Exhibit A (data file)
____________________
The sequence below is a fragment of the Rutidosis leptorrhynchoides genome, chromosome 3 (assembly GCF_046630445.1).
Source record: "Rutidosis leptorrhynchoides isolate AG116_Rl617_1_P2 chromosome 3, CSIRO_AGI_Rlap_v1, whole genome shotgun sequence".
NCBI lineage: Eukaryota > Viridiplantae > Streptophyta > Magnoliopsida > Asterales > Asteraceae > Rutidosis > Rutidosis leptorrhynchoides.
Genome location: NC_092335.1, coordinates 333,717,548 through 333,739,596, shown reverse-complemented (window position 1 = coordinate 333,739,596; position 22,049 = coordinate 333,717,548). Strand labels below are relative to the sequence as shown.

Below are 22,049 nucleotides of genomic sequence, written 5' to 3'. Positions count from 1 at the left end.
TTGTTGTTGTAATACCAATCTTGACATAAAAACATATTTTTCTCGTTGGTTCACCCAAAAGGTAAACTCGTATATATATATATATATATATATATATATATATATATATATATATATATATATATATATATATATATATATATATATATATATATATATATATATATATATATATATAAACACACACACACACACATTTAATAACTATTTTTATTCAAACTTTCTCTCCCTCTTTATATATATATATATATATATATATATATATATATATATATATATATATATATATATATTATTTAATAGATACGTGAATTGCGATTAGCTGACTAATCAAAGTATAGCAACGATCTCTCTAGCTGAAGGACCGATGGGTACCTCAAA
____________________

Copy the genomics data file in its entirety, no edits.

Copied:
The sequence below is a fragment of the Rutidosis leptorrhynchoides genome, chromosome 3 (assembly GCF_046630445.1).
Source record: "Rutidosis leptorrhynchoides isolate AG116_Rl617_1_P2 chromosome 3, CSIRO_AGI_Rlap_v1, whole genome shotgun sequence".
NCBI lineage: Eukaryota > Viridiplantae > Streptophyta > Magnoliopsida > Asterales > Asteraceae > Rutidosis > Rutidosis leptorrhynchoides.
Genome location: NC_092335.1, coordinates 333,717,548 through 333,739,596, shown reverse-complemented (window position 1 = coordinate 333,739,596; position 22,049 = coordinate 333,717,548). Strand labels below are relative to the sequence as shown.

Below are 22,049 nucleotides of genomic sequence, written 5' to 3'. Positions count from 1 at the left end.
TTGTTGTTGTAATACCAATCTTGACATAAAAACATATTTTTCTCGTTGGTTCACCCAAAAGGTAAACTCGTATATATATATATATATATATATATATATATATATATATATATATATATATATATATATATATATATATATATATATATATATATATATATATATATATATATATATAAACACACACACACACACATTTAATAACTATTTTTATTCAAACTTTCTCTCCCTCTTTATATATATATATATATATATATATATATATATATATATATATATATATATATATATATTATTTAATAGATACGTGAATTGCGATTAGCTGACTAATCAAAGTATAGCAACGATCTCTCTAGCTGAAGGACCGATGGGTACCTCAAA